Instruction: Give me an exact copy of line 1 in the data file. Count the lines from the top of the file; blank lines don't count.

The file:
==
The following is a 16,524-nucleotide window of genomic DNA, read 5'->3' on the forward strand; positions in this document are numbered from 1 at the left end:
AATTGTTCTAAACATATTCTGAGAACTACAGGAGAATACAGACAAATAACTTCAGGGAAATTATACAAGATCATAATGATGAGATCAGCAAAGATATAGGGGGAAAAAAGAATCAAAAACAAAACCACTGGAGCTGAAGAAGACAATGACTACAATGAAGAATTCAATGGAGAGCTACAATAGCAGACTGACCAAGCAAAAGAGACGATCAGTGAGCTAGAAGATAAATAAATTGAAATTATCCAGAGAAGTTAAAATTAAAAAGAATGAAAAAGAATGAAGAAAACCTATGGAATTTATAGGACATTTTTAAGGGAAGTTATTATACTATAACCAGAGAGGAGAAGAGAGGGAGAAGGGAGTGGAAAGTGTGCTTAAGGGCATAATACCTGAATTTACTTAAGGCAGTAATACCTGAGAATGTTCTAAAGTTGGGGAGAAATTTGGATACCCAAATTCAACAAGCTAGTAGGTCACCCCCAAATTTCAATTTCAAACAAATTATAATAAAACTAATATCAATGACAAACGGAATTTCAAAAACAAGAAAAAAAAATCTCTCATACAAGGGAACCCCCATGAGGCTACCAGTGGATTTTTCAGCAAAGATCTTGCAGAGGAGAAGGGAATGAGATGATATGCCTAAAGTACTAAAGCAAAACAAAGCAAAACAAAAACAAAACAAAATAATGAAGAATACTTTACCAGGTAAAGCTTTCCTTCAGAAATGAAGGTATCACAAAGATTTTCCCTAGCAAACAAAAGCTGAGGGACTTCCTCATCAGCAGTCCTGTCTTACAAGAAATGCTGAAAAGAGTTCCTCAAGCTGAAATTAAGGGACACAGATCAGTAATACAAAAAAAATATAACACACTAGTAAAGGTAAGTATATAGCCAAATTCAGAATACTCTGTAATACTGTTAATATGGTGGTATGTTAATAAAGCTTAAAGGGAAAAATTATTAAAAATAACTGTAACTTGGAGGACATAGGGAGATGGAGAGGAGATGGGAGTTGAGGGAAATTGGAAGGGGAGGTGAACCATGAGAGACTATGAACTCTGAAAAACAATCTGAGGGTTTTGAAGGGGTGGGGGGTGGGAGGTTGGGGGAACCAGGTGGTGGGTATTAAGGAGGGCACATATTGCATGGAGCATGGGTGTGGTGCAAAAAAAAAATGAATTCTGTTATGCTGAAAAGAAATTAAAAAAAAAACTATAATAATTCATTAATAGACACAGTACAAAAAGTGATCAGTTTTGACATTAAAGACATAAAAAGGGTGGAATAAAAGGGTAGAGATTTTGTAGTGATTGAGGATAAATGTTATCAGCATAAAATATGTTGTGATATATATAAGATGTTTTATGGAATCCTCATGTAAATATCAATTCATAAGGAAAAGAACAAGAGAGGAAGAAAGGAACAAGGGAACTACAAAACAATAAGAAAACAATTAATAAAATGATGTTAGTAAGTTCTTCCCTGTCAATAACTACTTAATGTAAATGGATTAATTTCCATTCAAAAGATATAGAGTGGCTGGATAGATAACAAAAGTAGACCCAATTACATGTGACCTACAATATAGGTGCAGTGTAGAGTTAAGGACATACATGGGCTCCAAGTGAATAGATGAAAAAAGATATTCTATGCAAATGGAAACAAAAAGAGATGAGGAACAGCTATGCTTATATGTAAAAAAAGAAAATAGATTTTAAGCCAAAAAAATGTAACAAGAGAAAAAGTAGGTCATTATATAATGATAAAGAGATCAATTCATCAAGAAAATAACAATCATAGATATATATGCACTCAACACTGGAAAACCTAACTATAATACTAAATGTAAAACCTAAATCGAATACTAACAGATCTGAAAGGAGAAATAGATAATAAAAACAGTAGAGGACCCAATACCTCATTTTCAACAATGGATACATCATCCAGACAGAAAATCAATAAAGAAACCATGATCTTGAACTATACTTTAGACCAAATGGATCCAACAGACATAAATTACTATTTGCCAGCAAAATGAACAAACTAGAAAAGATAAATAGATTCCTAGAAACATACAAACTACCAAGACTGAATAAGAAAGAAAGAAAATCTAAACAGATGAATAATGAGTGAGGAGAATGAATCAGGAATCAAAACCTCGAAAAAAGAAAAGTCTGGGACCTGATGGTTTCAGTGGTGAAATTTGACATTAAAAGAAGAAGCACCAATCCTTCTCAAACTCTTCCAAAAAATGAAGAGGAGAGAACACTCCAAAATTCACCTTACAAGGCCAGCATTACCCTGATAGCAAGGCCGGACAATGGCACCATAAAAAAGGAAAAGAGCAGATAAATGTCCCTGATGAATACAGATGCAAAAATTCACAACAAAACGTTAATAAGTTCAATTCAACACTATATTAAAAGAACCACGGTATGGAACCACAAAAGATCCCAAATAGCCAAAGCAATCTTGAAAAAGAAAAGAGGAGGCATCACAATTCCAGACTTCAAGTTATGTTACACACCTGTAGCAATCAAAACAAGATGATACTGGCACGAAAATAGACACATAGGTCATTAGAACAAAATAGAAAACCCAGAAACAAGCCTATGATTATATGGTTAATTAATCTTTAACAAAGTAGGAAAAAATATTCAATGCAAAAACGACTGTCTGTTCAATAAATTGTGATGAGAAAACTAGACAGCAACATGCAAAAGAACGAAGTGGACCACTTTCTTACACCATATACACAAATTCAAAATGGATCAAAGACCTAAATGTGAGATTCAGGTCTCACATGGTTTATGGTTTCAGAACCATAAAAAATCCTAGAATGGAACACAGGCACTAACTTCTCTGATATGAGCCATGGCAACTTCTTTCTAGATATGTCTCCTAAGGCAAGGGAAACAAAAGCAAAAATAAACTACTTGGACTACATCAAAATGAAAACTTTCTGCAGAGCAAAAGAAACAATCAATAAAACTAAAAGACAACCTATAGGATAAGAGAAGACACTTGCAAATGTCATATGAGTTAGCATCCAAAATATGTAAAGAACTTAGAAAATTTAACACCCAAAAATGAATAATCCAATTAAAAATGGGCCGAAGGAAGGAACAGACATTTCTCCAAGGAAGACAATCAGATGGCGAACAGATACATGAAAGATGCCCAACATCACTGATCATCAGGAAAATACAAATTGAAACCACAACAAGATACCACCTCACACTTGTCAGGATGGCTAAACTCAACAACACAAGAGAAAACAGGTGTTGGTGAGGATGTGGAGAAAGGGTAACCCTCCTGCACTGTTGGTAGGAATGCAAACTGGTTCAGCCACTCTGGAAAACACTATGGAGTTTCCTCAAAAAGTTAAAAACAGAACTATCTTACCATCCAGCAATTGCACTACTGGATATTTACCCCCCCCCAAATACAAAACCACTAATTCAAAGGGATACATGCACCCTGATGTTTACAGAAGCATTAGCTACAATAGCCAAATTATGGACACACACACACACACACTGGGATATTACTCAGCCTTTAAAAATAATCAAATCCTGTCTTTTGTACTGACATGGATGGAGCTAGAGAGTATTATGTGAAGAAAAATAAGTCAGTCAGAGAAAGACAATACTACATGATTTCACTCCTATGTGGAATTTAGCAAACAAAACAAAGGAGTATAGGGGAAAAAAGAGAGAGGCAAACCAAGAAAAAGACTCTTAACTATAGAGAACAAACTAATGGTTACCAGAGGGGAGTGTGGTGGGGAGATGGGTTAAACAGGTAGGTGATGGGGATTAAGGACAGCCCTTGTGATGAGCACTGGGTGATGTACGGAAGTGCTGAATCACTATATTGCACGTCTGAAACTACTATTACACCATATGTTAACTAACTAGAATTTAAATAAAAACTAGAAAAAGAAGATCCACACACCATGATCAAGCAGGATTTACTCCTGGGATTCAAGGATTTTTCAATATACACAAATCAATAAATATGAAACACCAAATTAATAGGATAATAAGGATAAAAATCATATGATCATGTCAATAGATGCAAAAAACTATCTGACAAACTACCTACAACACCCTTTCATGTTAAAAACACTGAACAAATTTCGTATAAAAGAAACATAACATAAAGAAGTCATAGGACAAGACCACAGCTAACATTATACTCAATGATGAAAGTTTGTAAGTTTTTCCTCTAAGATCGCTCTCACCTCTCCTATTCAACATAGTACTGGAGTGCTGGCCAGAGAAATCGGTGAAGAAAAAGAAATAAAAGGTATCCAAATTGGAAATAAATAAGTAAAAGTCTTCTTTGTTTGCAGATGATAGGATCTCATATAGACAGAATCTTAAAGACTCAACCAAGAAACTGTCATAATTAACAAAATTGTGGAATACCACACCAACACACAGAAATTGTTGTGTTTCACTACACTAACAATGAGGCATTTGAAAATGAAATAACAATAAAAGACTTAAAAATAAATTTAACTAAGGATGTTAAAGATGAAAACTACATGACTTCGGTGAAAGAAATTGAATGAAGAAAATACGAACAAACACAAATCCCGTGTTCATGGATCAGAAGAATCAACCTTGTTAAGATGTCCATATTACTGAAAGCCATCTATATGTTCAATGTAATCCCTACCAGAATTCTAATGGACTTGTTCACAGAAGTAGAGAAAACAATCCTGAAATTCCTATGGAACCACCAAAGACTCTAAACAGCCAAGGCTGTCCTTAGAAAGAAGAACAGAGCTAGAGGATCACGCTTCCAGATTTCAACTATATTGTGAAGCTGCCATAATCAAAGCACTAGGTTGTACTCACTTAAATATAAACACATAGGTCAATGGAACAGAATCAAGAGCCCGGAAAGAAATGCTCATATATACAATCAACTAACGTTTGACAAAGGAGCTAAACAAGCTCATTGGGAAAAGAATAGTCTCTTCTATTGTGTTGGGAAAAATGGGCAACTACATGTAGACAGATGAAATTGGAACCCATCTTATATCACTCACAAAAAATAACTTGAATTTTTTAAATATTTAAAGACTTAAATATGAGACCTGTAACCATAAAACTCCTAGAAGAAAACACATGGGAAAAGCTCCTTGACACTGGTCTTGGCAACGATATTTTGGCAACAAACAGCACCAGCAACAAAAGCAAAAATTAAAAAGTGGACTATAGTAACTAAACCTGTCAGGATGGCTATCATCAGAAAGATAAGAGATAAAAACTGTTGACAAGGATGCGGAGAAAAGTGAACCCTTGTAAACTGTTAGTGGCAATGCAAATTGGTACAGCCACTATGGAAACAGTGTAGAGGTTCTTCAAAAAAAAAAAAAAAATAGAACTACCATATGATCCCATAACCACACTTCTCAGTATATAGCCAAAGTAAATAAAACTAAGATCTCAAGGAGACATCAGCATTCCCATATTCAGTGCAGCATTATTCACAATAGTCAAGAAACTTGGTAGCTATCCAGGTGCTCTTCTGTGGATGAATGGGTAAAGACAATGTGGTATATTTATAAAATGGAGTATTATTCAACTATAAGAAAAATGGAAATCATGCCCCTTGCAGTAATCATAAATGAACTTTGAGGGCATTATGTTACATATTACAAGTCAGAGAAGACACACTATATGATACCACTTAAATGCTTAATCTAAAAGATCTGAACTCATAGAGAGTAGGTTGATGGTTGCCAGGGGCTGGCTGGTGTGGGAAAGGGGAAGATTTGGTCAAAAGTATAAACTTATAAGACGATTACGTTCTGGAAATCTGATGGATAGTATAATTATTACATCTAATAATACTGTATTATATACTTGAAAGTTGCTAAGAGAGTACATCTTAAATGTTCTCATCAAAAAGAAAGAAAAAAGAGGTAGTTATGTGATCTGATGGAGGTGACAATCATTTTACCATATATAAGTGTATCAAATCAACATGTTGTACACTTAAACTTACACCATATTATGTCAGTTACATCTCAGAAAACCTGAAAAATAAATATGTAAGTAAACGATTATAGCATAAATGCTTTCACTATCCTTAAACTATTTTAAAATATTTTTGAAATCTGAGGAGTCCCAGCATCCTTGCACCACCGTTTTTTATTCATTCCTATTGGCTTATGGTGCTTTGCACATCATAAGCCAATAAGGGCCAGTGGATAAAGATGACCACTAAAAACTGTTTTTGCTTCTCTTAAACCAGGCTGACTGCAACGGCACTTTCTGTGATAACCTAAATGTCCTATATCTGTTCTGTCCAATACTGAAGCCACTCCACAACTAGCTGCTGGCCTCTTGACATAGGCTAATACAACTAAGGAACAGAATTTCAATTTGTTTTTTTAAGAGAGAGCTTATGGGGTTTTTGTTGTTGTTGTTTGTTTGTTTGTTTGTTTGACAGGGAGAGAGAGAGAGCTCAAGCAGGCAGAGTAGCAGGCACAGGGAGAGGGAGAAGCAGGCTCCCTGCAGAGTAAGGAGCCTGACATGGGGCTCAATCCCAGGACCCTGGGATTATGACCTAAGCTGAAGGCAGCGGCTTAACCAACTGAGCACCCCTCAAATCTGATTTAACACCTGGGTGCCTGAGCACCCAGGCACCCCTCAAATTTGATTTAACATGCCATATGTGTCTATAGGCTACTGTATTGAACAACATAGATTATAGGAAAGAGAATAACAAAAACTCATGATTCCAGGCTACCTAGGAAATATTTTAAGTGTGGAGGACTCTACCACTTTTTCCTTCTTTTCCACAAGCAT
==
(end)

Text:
The following is a 16,524-nucleotide window of genomic DNA, read 5'->3' on the forward strand; positions in this document are numbered from 1 at the left end: